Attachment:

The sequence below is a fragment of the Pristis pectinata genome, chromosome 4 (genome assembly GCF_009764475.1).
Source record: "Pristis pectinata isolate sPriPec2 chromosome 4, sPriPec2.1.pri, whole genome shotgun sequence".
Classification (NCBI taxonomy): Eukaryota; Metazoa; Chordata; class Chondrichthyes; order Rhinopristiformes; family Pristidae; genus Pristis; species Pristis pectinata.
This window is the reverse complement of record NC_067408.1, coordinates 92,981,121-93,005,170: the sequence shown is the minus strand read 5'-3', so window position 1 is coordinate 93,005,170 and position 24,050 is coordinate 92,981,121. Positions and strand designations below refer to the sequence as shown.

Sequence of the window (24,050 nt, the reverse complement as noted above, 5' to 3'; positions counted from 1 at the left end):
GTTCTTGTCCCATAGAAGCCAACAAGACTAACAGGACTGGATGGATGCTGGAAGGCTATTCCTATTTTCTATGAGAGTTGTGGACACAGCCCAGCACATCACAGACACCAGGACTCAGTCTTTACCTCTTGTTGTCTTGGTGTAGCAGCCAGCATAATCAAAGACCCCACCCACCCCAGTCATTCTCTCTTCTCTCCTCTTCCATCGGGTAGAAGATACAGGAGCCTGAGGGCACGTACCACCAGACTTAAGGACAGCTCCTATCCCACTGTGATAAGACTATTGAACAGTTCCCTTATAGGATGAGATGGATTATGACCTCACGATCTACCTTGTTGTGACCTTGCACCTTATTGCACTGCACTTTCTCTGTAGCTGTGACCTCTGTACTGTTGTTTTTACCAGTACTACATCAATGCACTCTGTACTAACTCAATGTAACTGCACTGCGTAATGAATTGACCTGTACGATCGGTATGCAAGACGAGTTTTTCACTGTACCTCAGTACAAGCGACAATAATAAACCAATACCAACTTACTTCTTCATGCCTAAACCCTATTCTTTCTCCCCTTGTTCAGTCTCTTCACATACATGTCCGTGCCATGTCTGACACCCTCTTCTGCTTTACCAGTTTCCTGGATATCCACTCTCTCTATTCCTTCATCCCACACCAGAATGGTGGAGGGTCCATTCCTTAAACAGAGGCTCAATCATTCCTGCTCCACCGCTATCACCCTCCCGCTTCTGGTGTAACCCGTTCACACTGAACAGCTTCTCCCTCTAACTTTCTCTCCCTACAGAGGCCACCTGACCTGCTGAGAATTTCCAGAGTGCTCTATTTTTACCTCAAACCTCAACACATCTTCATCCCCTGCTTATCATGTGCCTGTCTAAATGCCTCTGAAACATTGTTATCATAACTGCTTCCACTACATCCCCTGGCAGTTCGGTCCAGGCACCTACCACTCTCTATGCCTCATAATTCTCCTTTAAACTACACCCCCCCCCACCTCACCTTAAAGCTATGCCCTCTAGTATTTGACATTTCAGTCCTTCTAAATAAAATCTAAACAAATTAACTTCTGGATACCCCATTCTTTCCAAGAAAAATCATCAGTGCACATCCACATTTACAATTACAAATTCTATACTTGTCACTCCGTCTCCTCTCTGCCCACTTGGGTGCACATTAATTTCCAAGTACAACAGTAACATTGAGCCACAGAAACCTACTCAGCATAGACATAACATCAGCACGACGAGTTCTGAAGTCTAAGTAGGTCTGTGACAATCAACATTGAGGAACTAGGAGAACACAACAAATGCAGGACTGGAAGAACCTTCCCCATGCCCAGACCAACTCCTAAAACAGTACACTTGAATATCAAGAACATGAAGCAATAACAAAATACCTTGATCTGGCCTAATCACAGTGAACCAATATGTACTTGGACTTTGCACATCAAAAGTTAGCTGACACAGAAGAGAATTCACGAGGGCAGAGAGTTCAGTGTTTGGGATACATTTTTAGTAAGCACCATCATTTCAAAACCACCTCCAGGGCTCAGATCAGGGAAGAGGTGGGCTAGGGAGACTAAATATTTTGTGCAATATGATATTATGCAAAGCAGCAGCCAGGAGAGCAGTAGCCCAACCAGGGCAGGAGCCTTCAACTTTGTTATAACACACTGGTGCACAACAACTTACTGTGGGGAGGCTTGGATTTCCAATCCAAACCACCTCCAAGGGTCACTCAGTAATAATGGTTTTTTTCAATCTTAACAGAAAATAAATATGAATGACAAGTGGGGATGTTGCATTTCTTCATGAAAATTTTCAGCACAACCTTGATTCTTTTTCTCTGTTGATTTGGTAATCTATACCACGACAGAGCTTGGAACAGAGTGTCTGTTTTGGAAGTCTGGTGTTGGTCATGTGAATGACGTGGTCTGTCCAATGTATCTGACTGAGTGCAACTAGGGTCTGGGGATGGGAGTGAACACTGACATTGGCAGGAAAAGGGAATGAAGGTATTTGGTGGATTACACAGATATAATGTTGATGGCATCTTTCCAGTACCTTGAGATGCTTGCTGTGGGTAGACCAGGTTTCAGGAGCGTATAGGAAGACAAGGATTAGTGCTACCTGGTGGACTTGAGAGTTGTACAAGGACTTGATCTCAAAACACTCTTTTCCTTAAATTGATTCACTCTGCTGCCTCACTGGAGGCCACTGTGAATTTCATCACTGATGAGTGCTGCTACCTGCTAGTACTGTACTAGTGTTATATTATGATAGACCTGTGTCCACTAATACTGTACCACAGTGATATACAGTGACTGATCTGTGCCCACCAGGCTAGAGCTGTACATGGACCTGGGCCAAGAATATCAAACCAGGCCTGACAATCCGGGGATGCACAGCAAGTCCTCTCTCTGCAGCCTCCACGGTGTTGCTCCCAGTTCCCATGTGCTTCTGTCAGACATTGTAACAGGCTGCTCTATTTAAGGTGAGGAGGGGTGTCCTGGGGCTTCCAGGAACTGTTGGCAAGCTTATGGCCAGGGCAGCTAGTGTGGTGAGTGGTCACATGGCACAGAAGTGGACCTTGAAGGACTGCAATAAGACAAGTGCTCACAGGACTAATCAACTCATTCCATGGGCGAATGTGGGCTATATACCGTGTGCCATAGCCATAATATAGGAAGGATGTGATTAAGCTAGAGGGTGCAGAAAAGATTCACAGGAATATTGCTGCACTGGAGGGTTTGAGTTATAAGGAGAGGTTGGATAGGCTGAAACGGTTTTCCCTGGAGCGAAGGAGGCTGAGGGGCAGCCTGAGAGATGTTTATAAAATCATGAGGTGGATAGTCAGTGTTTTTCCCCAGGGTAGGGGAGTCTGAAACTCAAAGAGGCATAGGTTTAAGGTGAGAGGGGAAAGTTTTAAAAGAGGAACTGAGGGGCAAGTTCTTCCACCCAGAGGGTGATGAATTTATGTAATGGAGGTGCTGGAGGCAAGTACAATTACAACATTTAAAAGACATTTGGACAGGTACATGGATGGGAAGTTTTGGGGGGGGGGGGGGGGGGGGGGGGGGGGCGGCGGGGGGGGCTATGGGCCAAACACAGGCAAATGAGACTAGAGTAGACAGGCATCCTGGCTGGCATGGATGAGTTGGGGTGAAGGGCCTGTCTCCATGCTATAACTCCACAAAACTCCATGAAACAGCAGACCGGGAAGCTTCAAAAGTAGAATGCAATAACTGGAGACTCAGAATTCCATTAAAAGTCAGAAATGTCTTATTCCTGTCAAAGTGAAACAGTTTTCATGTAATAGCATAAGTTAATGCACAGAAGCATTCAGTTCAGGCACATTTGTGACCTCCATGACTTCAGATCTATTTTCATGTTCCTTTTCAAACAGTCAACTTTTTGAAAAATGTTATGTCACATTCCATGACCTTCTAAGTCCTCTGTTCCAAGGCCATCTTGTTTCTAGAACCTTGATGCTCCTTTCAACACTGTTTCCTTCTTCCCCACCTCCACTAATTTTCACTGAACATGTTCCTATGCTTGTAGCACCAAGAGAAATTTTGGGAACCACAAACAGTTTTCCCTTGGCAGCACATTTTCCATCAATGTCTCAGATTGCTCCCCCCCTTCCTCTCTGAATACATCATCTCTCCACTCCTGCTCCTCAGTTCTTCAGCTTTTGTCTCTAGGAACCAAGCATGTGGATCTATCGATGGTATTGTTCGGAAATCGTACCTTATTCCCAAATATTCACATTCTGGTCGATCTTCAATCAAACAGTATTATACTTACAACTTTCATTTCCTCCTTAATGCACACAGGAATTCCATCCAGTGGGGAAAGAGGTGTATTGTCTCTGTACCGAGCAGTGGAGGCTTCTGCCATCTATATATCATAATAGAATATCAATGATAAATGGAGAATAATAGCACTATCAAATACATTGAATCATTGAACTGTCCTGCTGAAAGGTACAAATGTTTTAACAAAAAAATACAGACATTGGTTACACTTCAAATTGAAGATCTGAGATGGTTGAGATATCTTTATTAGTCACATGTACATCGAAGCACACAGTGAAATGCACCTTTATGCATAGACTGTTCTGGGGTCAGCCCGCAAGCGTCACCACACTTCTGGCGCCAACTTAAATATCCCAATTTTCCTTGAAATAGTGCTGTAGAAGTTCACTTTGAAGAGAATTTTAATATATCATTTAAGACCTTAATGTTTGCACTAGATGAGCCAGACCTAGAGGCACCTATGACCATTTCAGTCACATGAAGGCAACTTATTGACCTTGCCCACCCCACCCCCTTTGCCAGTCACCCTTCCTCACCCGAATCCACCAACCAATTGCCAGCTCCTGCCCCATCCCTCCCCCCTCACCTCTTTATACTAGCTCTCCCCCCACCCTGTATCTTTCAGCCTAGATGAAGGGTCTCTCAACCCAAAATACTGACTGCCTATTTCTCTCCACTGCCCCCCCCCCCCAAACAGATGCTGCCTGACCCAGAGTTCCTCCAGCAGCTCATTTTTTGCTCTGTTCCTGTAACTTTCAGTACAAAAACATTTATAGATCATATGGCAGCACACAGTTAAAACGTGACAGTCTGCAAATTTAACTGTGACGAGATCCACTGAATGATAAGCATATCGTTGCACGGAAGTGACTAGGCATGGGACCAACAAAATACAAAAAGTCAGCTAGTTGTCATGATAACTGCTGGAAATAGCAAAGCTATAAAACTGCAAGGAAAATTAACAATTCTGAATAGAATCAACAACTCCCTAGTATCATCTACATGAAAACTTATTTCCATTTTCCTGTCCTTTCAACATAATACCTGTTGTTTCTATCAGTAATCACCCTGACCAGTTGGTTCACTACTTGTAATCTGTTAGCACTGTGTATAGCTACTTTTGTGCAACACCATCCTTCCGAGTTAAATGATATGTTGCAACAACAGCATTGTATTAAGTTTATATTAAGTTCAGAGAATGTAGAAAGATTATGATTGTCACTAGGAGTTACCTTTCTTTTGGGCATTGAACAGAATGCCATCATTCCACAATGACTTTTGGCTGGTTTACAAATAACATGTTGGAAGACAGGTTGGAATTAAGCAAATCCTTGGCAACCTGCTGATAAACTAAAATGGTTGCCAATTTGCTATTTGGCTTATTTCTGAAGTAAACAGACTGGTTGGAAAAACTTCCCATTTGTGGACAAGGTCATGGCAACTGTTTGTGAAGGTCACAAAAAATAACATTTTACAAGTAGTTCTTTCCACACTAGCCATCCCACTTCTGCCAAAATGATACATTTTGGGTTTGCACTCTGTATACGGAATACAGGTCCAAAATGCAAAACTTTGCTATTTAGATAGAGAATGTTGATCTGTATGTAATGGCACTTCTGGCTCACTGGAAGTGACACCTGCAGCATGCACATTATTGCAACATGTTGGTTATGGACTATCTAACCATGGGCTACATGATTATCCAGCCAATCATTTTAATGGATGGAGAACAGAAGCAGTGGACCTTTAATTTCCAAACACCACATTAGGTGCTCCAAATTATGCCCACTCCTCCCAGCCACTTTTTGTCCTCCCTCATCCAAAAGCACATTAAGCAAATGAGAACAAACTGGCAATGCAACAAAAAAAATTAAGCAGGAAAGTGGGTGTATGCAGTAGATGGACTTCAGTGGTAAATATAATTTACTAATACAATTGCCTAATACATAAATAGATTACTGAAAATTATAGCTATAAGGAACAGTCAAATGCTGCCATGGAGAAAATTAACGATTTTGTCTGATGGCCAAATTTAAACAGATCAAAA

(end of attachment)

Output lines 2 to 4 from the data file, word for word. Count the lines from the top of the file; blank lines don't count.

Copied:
Source record: "Pristis pectinata isolate sPriPec2 chromosome 4, sPriPec2.1.pri, whole genome shotgun sequence".
Classification (NCBI taxonomy): Eukaryota; Metazoa; Chordata; class Chondrichthyes; order Rhinopristiformes; family Pristidae; genus Pristis; species Pristis pectinata.
This window is the reverse complement of record NC_067408.1, coordinates 92,981,121-93,005,170: the sequence shown is the minus strand read 5'-3', so window position 1 is coordinate 93,005,170 and position 24,050 is coordinate 92,981,121. Positions and strand designations below refer to the sequence as shown.